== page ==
As a child, little could enchant me more than the splendor of my mother’s jewelry: the shine of silver, the glow of gold, the starlike flash and spark of precious stones.
But what captured my imagination most was the piece that we both called “the Rosie watch” — though in fact, it wasn’t just a timepiece.
The watch was inside a small gold purse, about the size of a woman’s palm, its surface ornamented with elaborate scroll engravings and a cobalt blue enamel panel on the front. Tiny diamond brilliants across the blue panel spelled the word “souvenir” — French for “to remember.”
If you pressed a tiny catch, the panel opened, like a secret door, and revealed the little compartment that held the small pendant watch. The back of its case also was covered with cobalt enamel and decorated with a posy of diamond flowers.
And inside the panel door, an inscription told the treasure’s story: “To Rosie, From Papa to her 15th birthday, 10 June 89” — an exquisite gift to my great-grandmother Rosa from her father. Although my family does not know his name, we know they lived in New York City at the time.
I thought the set was the most beautiful thing that I had ever seen.
I was 16 when my mother, also named Rosa, gave the Rosie watch and its gold and diamond purse to me. When I married in 2008, I wore my mother’s wedding gown and my great-grandmother’s watch around my neck, my choice of “something blue.”
Such watches — including, probably, my own — were produced between 1820 and 1880 by Terond et Ravier, a small watchmaker and retailer in Geneva, according to George Somlo, a vintage and antique watch specialist based in London.
Other small Swiss watch retailers, he said, made similar versions, usually creating the watches under their own names, with the gold purses created by other companies based on the retailers’ designs. “Probably no more than 100 of them were ever made,” Mr. Somlo said, adding that they usually were gifts “to affluent ladies, young or old. What do you give to somebody who has everything else?”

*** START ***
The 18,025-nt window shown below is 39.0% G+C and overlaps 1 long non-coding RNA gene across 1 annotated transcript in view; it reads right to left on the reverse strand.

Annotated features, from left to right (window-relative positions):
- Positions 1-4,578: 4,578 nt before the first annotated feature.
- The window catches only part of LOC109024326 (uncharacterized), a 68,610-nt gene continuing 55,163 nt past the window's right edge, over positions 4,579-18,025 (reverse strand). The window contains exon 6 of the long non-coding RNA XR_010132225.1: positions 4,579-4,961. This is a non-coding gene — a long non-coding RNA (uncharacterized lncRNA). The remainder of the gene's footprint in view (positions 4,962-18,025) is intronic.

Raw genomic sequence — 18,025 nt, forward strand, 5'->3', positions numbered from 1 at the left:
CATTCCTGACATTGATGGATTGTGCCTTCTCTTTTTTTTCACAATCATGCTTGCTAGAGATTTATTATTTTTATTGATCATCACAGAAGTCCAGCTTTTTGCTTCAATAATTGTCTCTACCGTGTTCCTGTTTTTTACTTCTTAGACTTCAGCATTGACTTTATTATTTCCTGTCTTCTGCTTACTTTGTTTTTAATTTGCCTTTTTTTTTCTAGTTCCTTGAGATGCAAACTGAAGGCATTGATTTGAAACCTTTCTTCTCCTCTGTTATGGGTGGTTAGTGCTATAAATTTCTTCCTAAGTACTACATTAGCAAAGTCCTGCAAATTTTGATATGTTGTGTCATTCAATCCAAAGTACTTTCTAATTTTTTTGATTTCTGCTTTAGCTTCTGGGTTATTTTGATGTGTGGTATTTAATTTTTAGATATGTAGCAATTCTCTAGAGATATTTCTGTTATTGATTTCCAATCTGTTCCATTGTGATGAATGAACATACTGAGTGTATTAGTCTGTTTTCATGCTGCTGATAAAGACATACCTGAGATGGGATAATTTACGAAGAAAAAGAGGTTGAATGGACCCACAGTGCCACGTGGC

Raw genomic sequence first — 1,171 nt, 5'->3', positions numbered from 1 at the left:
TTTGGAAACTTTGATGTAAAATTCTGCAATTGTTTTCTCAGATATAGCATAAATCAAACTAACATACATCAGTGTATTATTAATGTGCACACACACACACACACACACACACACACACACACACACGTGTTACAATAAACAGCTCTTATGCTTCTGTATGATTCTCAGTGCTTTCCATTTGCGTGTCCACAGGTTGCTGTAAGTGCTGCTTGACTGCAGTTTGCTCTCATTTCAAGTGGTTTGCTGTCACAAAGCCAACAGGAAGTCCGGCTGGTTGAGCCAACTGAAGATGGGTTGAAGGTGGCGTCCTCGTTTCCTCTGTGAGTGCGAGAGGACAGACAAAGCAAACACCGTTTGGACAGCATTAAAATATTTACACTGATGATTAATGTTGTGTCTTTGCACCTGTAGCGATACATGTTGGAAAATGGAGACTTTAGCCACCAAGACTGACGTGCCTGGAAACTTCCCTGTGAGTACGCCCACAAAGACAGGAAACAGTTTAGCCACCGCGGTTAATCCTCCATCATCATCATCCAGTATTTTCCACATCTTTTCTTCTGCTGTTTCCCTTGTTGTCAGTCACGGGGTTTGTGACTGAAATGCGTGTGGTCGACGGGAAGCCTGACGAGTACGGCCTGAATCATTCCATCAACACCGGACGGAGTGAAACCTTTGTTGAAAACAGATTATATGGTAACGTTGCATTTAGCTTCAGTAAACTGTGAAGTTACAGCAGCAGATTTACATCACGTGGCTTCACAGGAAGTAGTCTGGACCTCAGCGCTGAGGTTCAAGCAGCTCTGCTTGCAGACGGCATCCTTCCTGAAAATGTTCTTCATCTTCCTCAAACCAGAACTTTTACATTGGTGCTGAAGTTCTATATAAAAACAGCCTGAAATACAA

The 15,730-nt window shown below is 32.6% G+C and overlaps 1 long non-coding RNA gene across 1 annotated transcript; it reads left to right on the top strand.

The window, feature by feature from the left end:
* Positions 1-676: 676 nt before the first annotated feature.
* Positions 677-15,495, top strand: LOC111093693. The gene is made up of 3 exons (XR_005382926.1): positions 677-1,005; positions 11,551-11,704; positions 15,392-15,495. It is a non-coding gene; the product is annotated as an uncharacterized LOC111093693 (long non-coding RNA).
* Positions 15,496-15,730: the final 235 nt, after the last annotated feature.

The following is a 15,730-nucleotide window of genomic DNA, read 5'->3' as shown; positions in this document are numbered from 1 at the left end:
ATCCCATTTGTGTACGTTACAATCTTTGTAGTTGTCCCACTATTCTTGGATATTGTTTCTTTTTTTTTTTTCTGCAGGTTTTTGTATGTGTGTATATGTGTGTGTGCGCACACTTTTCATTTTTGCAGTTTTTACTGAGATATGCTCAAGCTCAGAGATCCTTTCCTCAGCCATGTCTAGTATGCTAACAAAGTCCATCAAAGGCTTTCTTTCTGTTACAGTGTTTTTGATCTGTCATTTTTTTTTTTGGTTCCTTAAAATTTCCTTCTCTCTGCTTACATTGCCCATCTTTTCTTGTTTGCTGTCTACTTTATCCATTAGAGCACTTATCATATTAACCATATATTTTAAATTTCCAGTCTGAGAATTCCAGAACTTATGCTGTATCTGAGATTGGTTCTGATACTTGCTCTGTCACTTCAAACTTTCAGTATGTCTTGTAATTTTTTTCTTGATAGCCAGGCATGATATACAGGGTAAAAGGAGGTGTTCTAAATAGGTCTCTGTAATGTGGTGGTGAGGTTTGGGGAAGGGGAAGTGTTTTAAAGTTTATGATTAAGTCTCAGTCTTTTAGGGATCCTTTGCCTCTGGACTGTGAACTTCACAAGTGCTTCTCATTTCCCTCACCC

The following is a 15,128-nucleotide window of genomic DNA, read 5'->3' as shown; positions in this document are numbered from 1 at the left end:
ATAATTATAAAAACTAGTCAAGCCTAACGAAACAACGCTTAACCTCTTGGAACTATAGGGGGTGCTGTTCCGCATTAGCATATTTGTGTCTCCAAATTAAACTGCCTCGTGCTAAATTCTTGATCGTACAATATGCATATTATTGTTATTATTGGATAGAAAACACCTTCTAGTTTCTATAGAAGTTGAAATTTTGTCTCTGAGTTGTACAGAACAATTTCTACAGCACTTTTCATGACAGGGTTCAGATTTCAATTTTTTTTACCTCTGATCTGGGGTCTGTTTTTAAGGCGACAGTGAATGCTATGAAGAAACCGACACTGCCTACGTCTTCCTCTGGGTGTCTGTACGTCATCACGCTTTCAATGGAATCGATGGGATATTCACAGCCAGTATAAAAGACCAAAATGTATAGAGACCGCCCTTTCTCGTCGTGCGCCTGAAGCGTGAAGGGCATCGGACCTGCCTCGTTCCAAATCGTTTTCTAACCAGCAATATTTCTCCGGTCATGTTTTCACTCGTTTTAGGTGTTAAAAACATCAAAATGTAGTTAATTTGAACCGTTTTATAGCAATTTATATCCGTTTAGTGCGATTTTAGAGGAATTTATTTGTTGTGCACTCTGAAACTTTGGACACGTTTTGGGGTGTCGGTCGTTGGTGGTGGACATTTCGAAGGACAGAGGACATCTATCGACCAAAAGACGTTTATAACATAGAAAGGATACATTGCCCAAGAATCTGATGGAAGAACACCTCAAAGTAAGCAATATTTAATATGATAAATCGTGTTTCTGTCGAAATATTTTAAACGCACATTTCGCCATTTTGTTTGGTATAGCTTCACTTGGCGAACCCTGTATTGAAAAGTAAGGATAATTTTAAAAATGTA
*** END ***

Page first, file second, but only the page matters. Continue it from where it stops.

The watch, about the size of a quarter, usually would be worn as a pendant, or hung, as a locket often was, to decorate a brooch, Mr. Somlo said in a recent email. And the purse most likely would hang from a ring or a chatelaine — a set of decorative chains holding household items, like a thimble or small scissors, that was popular in the late Victorian era.
Most of the purses were decorated with blue enamel, like mine, but Mr. Somlo said he had also seen them “in green, red, and turquoise, all set with diamond decoration,” all elaborately engraved and highly detailed.
“They really were just decorative objects which were used as status symbols rather than practical items,” he said. “The level of workmanship tended to be very high.”
While the gold, the diamonds and the detailing all made the purse watches extremely costly at the time, such pieces, despite their rarity today, tend to sell for less than one might expect.
For example, in 2016, Mr. Somlo offered one purse with diamonds set in cobalt blue enamel for 10,000 euros ($11,740) at the European Fine Art Fair in Maastricht, the Netherlands. He said he had seen others in prices ranging from €5,000 to €15,000 in recent years. “They are really inexpensive for what they are,” he wrote, “but not that many people collect such pieces anymore.”
For those of us fortunate enough to own one, though, the real value lies in something else: to carry a souvenir — a remembrance — of a woman we never had a chance to know.